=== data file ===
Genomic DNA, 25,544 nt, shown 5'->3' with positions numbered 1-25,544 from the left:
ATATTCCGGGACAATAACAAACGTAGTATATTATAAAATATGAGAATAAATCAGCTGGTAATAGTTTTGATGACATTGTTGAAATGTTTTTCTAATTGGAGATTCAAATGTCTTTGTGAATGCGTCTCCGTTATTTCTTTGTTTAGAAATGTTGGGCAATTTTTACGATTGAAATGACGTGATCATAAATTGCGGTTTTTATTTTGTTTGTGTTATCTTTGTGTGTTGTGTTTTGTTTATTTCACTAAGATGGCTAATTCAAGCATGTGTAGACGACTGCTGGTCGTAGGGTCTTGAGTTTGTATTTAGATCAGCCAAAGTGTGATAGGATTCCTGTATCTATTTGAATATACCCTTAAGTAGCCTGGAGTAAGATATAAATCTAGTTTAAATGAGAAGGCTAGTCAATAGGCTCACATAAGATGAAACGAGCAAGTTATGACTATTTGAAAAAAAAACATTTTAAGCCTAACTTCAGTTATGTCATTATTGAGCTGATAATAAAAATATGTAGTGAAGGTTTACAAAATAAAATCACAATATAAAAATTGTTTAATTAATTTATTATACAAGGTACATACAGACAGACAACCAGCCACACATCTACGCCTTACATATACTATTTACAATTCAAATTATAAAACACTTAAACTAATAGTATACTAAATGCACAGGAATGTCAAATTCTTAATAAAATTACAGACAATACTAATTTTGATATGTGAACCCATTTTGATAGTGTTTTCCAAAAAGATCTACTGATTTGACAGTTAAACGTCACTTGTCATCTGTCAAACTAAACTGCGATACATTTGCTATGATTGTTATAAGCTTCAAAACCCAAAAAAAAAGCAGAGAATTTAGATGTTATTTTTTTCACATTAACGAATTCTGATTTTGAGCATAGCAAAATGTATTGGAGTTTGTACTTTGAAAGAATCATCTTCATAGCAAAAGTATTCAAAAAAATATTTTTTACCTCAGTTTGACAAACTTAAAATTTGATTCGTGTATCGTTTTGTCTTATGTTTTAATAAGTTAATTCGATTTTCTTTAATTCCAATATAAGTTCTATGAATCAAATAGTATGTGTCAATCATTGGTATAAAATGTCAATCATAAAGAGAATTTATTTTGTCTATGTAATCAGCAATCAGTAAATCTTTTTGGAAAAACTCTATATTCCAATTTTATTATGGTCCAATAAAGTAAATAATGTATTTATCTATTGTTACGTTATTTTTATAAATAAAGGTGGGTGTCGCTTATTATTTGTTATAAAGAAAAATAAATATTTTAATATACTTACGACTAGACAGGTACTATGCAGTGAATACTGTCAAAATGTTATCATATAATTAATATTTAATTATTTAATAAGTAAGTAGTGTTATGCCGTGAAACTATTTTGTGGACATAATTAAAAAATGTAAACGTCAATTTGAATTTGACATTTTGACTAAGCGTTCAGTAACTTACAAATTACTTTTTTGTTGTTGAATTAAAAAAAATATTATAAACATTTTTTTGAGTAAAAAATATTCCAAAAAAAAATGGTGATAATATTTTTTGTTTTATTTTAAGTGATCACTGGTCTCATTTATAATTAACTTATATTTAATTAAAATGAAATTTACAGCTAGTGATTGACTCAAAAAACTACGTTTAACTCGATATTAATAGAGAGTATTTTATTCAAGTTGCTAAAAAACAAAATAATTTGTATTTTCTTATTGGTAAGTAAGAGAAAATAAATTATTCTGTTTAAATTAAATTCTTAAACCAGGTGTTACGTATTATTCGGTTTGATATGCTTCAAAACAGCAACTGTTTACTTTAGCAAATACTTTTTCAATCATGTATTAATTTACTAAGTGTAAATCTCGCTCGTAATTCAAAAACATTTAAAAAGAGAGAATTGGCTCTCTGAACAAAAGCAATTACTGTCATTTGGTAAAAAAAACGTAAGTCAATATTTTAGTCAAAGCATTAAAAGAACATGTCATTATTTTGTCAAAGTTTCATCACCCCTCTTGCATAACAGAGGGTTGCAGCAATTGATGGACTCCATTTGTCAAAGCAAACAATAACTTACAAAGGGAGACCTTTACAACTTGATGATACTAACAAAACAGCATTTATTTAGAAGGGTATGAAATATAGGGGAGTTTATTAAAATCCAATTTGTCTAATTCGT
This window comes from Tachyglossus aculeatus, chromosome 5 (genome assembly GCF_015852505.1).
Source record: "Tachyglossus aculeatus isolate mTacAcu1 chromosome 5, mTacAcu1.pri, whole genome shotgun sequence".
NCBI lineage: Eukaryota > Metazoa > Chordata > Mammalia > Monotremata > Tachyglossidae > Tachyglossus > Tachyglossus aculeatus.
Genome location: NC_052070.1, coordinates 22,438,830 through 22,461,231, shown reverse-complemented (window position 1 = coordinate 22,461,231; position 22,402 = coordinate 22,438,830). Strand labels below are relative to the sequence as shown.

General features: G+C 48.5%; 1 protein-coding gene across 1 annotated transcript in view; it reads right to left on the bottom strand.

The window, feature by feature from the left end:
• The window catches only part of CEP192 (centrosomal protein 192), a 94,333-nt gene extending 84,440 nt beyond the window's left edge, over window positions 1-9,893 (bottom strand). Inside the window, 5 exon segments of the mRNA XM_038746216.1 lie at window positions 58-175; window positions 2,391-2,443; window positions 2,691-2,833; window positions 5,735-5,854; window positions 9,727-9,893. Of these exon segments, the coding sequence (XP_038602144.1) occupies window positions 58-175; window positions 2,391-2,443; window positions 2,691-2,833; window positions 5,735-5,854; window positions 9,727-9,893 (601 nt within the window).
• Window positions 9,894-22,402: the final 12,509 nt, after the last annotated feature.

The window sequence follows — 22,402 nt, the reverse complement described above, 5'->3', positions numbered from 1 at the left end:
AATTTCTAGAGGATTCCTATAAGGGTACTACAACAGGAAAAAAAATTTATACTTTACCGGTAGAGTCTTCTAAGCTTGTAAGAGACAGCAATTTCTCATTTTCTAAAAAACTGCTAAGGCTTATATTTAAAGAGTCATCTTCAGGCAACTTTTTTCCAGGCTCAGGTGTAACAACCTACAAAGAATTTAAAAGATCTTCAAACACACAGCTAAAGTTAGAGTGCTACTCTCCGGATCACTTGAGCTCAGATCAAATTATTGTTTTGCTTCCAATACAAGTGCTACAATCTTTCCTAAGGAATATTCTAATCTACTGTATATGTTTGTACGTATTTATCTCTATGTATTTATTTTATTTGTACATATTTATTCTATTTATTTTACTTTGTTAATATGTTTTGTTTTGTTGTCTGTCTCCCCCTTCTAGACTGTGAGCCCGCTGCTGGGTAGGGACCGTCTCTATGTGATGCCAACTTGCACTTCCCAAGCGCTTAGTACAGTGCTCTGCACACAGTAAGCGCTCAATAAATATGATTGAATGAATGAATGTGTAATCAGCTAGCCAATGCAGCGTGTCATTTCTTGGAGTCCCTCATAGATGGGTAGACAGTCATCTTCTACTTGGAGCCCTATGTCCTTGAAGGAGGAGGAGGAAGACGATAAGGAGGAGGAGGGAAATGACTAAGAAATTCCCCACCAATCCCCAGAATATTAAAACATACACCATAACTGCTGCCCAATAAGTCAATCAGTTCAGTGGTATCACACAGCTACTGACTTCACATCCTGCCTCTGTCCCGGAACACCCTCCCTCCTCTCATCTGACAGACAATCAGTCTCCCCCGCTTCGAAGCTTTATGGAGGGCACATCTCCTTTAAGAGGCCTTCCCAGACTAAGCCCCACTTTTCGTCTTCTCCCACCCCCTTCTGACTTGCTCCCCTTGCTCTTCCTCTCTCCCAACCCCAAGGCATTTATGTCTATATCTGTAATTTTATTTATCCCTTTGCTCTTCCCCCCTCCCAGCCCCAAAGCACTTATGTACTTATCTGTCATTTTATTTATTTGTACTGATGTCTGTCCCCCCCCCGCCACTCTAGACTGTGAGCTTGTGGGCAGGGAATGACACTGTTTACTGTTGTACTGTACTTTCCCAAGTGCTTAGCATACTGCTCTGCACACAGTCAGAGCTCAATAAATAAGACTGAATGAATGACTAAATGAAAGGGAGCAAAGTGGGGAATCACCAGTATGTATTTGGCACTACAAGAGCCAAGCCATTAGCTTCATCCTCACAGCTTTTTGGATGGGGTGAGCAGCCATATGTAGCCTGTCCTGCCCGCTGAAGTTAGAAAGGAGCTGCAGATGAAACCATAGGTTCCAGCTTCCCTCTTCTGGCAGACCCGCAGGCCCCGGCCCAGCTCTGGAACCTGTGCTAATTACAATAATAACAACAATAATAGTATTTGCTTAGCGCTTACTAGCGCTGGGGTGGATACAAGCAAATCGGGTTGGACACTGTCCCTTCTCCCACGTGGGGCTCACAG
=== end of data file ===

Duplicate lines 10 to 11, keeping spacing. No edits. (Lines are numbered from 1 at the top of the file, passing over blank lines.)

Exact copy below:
• Window positions 9,894-22,402: the final 12,509 nt, after the last annotated feature.

The window sequence follows — 22,402 nt, the reverse complement described above, 5'->3', positions numbered from 1 at the left end: